LIV’s Greg Norman never experienced the Masters as he did this week

AUGUSTA, Ga. — Greg Norman played in the Masters 23 times. He had eight top-five finishes and was the runner-up three times. His play during his 1981 debut here is what inspired his “Great White Shark” nickname. But he had never experienced Augusta National Golf Club as he did Wednesday.

Norman, the LIV Golf chief executive, was like every other ticketed customer during the practice round, jostling among the crowd and walking outside the ropes as he watched players prepare for Thursday’s opening round.

“Walking around here today, there’s not one person who said to me, ‘Why did you do LIV?’ ” he said in a brief interview on the course. “There’s been hundreds of people, even security guys, stopping me, saying, ‘Hey, what you’re doing is fantastic.’ To me, that tells you that what we have and the platform fits within the ecosystem, and it’s good for the game of golf.”

LIV’s presence at the Masters has added intrigue to the storied tournament and stirred questions about the field. Thirteen of the 89 players in this year’s event come from the LIV circuit, a number that would surely be higher if LIV events were recognized by the Official World Golf Ranking. Past champions, such as Phil Mickelson, Jon Rahm and Dustin Johnson, are automatically invited to compete, but several LIV golfers who are enjoying strong seasons had no pathway to Augusta National, including Abraham Ancer, Paul Casey, Louis Oosthuizen and Talor Gooch.

“There’s probably a couple that have been overlooked that should be in,” Norman said. “What is that number? I’m not going to give it a definitive number, but they’re definitely quality players that have done incredible performances over the last six to nine months that are worthy of it.”

Speaking with reporters Wednesday, Fred Ridley, the chairman of the Augusta National, reiterated that LIV Golf didn’t meet standards for recognition from the OWGR but said the Masters would extend “special invitations” to any exceptional LIV players, regardless of their world ranking.

“If we felt that there were a player or players, whether they played on the LIV tour or any other tour, who were deserving of an invitation to the Masters … we would exercise that discretion with regard to special invitations,” he said.

One such invite was extended for this year’s tournament. Joaquín Niemann has slid from No. 15 in the world rankings to No. 93, but he was included in the Masters field, in part because of his success outside the LIV schedule, including a win at the Australian Open in December.

Eighteen LIV golfers qualified for last year’s Masters, and that figure stands to shrink annually, absent OWGR points. Seven LIV players here are past Masters champions, and three others have won another major. Only two LIV players — Tyrrell Hatton and Adrian Meronk — qualified via the world ranking.

“Our goal is to have, to the greatest extent possible, the best field in golf, the best players in the world,” Ridley said. “Having said that, we never have had all the best players in the world because of the structure of our tournament. It’s an invitational. It’s limited field. It’s a small field. … We’re a little bit different situation. But we do have that flexibility, as I mentioned earlier, and I would not foreclose that we would consider that in the future.”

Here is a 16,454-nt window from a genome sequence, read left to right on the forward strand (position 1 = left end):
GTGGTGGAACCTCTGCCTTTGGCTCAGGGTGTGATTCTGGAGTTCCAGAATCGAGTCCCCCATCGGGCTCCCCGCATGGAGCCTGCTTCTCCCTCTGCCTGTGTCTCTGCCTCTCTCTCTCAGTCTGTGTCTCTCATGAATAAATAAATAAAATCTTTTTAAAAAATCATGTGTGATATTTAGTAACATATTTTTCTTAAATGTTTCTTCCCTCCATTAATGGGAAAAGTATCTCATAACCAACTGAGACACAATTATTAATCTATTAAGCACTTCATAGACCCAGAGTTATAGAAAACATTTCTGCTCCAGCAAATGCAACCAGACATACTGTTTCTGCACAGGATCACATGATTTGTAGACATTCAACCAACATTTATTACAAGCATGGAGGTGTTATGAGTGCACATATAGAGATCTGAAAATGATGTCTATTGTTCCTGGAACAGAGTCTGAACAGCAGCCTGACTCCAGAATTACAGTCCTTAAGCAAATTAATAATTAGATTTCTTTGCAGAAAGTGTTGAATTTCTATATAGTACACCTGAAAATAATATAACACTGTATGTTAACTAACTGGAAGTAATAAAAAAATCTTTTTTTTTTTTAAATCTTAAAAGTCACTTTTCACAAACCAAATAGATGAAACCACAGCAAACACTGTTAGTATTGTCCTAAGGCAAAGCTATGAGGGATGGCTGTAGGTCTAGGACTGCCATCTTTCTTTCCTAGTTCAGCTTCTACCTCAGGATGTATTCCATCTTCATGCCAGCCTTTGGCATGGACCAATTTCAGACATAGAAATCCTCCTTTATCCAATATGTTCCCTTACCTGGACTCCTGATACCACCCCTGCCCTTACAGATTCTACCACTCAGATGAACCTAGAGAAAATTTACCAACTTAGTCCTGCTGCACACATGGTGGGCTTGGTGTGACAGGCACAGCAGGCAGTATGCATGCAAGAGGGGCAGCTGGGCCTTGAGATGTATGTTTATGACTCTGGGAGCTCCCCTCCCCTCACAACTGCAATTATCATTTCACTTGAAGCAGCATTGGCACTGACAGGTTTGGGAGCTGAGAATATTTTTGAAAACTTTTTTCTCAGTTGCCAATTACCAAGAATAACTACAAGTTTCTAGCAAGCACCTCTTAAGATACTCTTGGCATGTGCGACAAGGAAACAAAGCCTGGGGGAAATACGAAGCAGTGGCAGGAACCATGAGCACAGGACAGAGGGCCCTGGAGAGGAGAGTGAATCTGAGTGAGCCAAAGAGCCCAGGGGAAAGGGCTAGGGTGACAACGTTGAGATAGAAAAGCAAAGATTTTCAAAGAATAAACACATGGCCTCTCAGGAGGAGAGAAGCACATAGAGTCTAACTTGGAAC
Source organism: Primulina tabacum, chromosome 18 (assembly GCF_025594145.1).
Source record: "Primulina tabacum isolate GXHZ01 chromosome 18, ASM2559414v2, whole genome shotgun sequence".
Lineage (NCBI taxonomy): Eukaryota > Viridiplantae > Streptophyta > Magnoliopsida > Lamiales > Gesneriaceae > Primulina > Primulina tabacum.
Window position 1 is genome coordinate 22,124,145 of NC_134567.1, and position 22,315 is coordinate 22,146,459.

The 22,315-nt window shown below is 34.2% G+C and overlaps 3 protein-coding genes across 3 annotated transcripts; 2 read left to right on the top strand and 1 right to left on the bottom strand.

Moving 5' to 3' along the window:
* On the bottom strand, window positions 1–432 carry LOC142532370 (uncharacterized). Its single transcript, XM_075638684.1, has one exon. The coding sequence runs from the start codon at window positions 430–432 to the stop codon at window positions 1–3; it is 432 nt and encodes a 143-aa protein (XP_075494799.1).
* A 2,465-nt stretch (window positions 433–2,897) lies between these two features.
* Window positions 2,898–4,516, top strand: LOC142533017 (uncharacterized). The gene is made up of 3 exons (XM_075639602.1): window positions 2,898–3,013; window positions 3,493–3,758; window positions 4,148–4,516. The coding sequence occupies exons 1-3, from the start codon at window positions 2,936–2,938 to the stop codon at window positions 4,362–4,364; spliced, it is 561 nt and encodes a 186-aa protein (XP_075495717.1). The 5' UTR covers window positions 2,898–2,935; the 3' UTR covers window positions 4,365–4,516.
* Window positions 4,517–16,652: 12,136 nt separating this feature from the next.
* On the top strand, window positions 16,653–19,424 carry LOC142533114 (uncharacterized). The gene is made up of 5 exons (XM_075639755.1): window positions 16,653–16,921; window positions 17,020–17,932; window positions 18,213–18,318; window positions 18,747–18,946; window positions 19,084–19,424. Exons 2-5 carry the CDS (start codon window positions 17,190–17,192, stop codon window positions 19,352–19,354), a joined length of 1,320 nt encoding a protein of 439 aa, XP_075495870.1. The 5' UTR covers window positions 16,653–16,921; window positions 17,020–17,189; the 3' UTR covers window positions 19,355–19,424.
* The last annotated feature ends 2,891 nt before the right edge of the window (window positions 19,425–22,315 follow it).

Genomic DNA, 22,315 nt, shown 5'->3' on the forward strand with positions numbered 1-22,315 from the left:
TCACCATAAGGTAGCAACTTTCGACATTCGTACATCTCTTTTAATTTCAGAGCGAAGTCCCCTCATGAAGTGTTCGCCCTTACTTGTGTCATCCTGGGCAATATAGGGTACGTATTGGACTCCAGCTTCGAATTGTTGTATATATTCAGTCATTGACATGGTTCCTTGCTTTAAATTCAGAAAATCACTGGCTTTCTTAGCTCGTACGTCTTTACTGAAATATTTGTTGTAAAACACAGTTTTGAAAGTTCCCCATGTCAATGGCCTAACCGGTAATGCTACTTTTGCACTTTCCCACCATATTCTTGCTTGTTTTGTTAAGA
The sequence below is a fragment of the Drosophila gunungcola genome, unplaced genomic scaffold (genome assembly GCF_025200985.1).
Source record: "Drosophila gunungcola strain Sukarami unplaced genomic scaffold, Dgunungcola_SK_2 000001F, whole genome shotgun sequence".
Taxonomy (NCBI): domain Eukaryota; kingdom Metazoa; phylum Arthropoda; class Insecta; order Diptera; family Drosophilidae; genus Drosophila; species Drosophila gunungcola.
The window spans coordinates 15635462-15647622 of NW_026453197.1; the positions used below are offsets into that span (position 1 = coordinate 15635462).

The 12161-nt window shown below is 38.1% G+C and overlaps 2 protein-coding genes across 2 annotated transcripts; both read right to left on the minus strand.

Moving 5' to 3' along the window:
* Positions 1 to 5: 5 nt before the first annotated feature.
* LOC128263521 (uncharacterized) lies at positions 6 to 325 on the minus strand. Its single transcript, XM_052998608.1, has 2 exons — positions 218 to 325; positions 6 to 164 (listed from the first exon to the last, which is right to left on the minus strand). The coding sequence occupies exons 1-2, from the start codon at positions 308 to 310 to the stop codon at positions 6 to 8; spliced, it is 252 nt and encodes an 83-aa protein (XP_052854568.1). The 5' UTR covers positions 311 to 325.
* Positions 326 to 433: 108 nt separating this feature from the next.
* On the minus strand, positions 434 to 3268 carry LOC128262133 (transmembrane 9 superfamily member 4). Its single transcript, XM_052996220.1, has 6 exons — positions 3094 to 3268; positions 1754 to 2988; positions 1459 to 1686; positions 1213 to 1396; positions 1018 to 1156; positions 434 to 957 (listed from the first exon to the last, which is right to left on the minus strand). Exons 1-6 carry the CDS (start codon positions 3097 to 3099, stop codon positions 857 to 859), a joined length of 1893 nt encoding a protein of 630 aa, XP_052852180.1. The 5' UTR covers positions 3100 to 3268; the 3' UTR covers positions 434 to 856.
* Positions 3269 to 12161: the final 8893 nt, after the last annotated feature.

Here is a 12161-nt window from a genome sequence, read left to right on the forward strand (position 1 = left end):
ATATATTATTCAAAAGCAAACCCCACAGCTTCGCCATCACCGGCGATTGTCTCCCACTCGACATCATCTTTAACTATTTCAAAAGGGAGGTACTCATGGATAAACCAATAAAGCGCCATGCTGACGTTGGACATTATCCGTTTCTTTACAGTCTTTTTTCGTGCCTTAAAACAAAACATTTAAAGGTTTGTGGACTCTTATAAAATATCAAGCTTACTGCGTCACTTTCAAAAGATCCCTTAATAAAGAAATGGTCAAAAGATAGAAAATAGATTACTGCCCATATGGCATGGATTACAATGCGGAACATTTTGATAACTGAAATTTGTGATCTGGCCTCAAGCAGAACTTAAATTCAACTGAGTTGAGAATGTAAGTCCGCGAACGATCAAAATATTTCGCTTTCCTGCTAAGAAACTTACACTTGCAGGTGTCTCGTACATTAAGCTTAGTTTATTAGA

Norman had not been at the Masters since 2021, when he was an analyst for SiriusXM. Ridley made headlines a year ago when he explained that an invitation was withheld from Norman for the 2023 tournament “to keep the focus on the competition.”

This year, Norman didn’t bother waiting for an invitation and came to the course with a pair of LIV executives through the main gate. He wore his familiar white straw hat and a LIV shirt as he walked the course, watching LIV players such as Rahm, Sergio García and Patrick Reed play their practice rounds.

“I’m here because we have 13 players that won 10 Masters between them,” Norman said. “So I’m here just to support them, do the best I can to show them, ‘Hey, you know, the boss is here rooting for you.’ ”

Fans occasionally stopped Norman for photos or to shake his hand, but there were no signs of animosity for the man who launched LIV, revamped the golf landscape and lured many of the game’s biggest names away from the PGA Tour.

Players from both circuits have been calling for some sort of reconciliation that would allow the world’s best players to compete against one another more often, but industry leaders don’t expect the chasm to close any time soon. The PGA Tour continues to negotiate with Saudi Arabia’s Public Investment Fund, which owns LIV, about a potential partnership.

“LIV is completely autonomous to that, to be honest with you,” Norman said of the PIF. “I’m not even privy to any of the conversations, which I’m happy about because we’re focused on delivering what we promised the world we would deliver.”

While detractors predicted LIV players might struggle at last year’s Masters because of the lighter competition schedule, LIV players occupied three of the top six spots on the final leader board, including Brooks Koepka and Mickelson, who tied for second. And last year’s winner, Rahm, joined LIV in December. Norman said he hasn’t heard much from detractors ahead of this year’s tournament.

“I try to strip away all that other stuff, all the white noise and stuff,” he said. “These guys are the best. So when the best get with the best, you’re always going to see the best rise at the top, no matter who or where they play.”

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